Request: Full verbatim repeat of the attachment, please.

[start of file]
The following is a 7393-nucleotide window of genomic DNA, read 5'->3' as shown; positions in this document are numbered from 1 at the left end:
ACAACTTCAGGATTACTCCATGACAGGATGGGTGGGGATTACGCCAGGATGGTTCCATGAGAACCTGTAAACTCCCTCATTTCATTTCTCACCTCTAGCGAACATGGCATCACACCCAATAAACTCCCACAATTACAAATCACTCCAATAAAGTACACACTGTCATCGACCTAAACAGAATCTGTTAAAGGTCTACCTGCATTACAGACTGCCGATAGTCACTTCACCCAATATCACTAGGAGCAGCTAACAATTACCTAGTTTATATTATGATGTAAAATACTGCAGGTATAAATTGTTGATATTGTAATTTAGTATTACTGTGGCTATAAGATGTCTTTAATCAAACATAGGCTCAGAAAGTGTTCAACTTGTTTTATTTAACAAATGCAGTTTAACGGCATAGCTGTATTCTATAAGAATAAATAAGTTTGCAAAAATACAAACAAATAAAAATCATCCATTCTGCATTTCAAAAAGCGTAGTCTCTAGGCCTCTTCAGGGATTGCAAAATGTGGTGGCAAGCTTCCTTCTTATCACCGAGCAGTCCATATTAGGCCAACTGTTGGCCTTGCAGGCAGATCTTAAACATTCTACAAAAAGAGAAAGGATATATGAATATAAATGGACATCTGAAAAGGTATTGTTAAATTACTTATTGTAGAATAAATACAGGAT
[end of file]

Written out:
The following is a 7393-nucleotide window of genomic DNA, read 5'->3' as shown; positions in this document are numbered from 1 at the left end:
ACAACTTCAGGATTACTCCATGACAGGATGGGTGGGGATTACGCCAGGATGGTTCCATGAGAACCTGTAAACTCCCTCATTTCATTTCTCACCTCTAGCGAACATGGCATCACACCCAATAAACTCCCACAATTACAAATCACTCCAATAAAGTACACACTGTCATCGACCTAAACAGAATCTGTTAAAGGTCTACCTGCATTACAGACTGCCGATAGTCACTTCACCCAATATCACTAGGAGCAGCTAACAATTACCTAGTTTATATTATGATGTAAAATACTGCAGGTATAAATTGTTGATATTGTAATTTAGTATTACTGTGGCTATAAGATGTCTTTAATCAAACATAGGCTCAGAAAGTGTTCAACTTGTTTTATTTAACAAATGCAGTTTAACGGCATAGCTGTATTCTATAAGAATAAATAAGTTTGCAAAAATACAAACAAATAAAAATCATCCATTCTGCATTTCAAAAAGCGTAGTCTCTAGGCCTCTTCAGGGATTGCAAAATGTGGTGGCAAGCTTCCTTCTTATCACCGAGCAGTCCATATTAGGCCAACTGTTGGCCTTGCAGGCAGATCTTAAACATTCTACAAAAAGAGAAAGGATATATGAATATAAATGGACATCTGAAAAGGTATTGTTAAATTACTTATTGTAGAATAAATACAGGAT